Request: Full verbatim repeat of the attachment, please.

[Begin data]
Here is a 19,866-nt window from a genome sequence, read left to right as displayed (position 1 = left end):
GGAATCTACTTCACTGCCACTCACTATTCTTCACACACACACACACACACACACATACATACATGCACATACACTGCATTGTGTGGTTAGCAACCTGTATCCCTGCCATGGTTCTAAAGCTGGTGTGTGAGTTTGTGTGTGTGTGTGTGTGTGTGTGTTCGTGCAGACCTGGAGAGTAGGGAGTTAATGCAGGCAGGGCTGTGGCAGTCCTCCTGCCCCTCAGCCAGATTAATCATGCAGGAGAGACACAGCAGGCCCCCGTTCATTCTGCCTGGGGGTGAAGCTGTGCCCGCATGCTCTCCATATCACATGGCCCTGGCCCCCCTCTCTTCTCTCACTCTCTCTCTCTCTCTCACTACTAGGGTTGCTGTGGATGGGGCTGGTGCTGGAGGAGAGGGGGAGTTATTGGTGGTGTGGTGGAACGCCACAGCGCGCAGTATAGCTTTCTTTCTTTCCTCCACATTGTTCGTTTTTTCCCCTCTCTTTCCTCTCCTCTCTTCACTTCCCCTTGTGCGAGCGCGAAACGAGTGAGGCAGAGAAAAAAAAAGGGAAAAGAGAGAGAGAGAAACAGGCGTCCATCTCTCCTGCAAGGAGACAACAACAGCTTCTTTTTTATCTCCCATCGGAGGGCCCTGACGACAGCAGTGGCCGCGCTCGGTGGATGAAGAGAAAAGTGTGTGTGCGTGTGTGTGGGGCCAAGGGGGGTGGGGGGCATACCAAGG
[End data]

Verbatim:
Here is a 19,866-nt window from a genome sequence, read left to right as displayed (position 1 = left end):
GGAATCTACTTCACTGCCACTCACTATTCTTCACACACACACACACACACACACATACATACATGCACATACACTGCATTGTGTGGTTAGCAACCTGTATCCCTGCCATGGTTCTAAAGCTGGTGTGTGAGTTTGTGTGTGTGTGTGTGTGTGTGTGTTCGTGCAGACCTGGAGAGTAGGGAGTTAATGCAGGCAGGGCTGTGGCAGTCCTCCTGCCCCTCAGCCAGATTAATCATGCAGGAGAGACACAGCAGGCCCCCGTTCATTCTGCCTGGGGGTGAAGCTGTGCCCGCATGCTCTCCATATCACATGGCCCTGGCCCCCCTCTCTTCTCTCACTCTCTCTCTCTCTCTCACTACTAGGGTTGCTGTGGATGGGGCTGGTGCTGGAGGAGAGGGGGAGTTATTGGTGGTGTGGTGGAACGCCACAGCGCGCAGTATAGCTTTCTTTCTTTCCTCCACATTGTTCGTTTTTTCCCCTCTCTTTCCTCTCCTCTCTTCACTTCCCCTTGTGCGAGCGCGAAACGAGTGAGGCAGAGAAAAAAAAAGGGAAAAGAGAGAGAGAGAAACAGGCGTCCATCTCTCCTGCAAGGAGACAACAACAGCTTCTTTTTTATCTCCCATCGGAGGGCCCTGACGACAGCAGTGGCCGCGCTCGGTGGATGAAGAGAAAAGTGTGTGTGCGTGTGTGTGGGGCCAAGGGGGGTGGGGGGCATACCAAGG